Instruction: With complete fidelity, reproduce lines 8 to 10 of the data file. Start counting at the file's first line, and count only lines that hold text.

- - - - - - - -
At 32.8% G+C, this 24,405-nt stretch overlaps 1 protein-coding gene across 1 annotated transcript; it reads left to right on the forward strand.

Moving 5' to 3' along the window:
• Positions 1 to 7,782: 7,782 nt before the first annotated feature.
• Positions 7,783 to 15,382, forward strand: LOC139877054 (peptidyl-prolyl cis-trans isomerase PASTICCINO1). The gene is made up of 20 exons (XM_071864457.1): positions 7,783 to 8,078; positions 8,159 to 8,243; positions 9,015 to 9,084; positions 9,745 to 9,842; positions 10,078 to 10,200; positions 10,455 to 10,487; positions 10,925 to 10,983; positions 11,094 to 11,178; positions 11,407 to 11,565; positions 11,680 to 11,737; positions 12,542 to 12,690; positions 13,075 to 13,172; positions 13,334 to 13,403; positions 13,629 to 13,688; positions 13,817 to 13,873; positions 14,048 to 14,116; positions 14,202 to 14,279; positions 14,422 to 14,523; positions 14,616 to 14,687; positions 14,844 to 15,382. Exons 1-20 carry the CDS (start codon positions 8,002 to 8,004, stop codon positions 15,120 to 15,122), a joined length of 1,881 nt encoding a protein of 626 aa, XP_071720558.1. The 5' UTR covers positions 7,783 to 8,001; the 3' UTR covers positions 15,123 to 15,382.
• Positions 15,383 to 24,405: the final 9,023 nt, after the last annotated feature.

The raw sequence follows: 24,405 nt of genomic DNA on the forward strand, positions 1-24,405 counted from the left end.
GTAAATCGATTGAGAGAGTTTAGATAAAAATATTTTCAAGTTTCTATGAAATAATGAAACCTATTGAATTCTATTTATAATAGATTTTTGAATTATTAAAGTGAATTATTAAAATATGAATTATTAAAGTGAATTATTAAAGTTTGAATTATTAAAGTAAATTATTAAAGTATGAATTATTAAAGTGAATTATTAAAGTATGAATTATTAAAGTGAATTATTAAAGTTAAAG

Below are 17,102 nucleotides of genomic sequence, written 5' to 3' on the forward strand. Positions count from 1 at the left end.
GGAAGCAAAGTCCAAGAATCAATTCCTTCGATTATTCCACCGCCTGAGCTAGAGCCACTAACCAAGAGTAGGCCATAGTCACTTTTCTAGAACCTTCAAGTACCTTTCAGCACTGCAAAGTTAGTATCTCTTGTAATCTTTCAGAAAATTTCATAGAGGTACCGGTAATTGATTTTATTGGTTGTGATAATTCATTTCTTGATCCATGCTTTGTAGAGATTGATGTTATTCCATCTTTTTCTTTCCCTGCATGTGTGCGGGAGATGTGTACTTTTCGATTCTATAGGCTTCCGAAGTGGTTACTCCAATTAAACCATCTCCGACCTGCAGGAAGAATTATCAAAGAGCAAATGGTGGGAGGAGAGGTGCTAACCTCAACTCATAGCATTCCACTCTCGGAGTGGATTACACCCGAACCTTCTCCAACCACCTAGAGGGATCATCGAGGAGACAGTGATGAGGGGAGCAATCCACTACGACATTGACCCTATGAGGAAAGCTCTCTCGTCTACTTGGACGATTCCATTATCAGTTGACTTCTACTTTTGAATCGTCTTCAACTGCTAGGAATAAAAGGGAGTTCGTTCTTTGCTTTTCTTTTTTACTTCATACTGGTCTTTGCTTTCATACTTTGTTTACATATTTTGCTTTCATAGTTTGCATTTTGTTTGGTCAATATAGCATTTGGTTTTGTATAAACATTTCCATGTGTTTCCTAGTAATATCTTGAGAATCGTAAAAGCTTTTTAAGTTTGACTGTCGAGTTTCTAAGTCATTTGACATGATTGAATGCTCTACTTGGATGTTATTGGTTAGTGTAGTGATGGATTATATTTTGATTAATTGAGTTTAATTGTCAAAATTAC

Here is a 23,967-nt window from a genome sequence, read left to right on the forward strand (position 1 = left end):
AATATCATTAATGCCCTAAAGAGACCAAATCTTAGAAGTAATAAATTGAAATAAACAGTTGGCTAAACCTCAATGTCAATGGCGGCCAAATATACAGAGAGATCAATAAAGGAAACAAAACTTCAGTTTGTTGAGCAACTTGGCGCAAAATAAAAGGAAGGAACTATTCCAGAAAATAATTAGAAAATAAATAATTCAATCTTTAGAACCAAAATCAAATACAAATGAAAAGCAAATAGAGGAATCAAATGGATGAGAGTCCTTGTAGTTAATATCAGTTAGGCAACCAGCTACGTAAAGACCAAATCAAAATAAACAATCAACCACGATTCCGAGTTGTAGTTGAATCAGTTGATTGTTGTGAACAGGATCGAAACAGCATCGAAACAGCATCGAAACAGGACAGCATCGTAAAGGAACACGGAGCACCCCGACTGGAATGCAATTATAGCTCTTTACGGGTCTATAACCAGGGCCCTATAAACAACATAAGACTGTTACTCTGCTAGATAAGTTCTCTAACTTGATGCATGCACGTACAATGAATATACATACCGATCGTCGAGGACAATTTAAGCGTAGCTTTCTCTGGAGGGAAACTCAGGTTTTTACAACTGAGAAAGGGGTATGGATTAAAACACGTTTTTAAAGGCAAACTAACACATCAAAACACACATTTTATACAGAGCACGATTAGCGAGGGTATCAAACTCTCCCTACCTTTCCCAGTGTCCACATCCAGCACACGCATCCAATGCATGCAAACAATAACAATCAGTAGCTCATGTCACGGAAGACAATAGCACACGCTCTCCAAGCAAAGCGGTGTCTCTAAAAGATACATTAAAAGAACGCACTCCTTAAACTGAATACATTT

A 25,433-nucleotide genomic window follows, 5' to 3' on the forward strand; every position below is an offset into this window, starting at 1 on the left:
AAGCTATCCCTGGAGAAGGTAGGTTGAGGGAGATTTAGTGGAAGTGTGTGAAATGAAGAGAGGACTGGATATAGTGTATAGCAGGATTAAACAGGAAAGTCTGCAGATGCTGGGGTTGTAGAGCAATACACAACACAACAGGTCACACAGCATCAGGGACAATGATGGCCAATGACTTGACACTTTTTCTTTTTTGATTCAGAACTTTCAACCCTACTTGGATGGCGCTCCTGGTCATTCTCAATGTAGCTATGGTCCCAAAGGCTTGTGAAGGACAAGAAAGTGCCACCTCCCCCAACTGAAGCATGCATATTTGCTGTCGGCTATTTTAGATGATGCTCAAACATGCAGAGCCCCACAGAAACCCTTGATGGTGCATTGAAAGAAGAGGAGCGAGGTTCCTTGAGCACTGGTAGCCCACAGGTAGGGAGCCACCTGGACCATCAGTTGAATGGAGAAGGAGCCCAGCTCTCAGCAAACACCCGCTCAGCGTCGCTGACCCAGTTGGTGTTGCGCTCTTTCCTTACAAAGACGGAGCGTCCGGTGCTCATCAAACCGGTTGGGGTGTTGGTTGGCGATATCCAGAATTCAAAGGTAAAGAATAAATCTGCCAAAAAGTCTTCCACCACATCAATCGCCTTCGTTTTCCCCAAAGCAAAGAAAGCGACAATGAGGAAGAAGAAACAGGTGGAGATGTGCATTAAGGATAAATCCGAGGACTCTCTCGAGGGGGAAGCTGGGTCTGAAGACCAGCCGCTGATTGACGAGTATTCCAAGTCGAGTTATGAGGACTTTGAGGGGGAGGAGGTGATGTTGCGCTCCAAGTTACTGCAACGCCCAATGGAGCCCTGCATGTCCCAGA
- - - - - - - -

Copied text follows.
Below are 17,102 nucleotides of genomic sequence, written 5' to 3' on the forward strand. Positions count from 1 at the left end.
GGAAGCAAAGTCCAAGAATCAATTCCTTCGATTATTCCACCGCCTGAGCTAGAGCCACTAACCAAGAGTAGGCCATAGTCACTTTTCTAGAACCTTCAAGTACCTTTCAGCACTGCAAAGTTAGTATCTCTTGTAATCTTTCAGAAAATTTCATAGAGGTACCGGTAATTGATTTTATTGGTTGTGATAATTCATTTCTTGATCCATGCTTTGTAGAGATTGATGTTATTCCATCTTTTTCTTTCCCTGCATGTGTGCGGGAGATGTGTACTTTTCGATTCTATAGGCTTCCGAAGTGGTTACTCCAATTAAACCATCTCCGACCTGCAGGAAGAATTATCAAAGAGCAAATGGTGGGAGGAGAGGTGCTAACCTCAACTCATAGCATTCCACTCTCGGAGTGGATTACACCCGAACCTTCTCCAACCACCTAGAGGGATCATCGAGGAGACAGTGATGAGGGGAGCAATCCACTACGACATTGACCCTATGAGGAAAGCTCTCTCGTCTACTTGGACGATTCCATTATCAGTTGACTTCTACTTTTGAATCGTCTTCAACTGCTAGGAATAAAAGGGAGTTCGTTCTTTGCTTTTCTTTTTTACTTCATACTGGTCTTTGCTTTCATACTTTGTTTACATATTTTGCTTTCATAGTTTGCATTTTGTTTGGTCAATATAGCATTTGGTTTTGTATAAACATTTCCATGTGTTTCCTAGTAATATCTTGAGAATCGTAAAAGCTTTTTAAGTTTGACTGTCGAGTTTCTAAGTCATTTGACATGATTGAATGCTCTACTTGGATGTTATTGGTTAGTGTAGTGATGGATTATATTTTGATTAATTGAGTTTAATTGTCAAAATTAC

Here is a 23,967-nt window from a genome sequence, read left to right on the forward strand (position 1 = left end):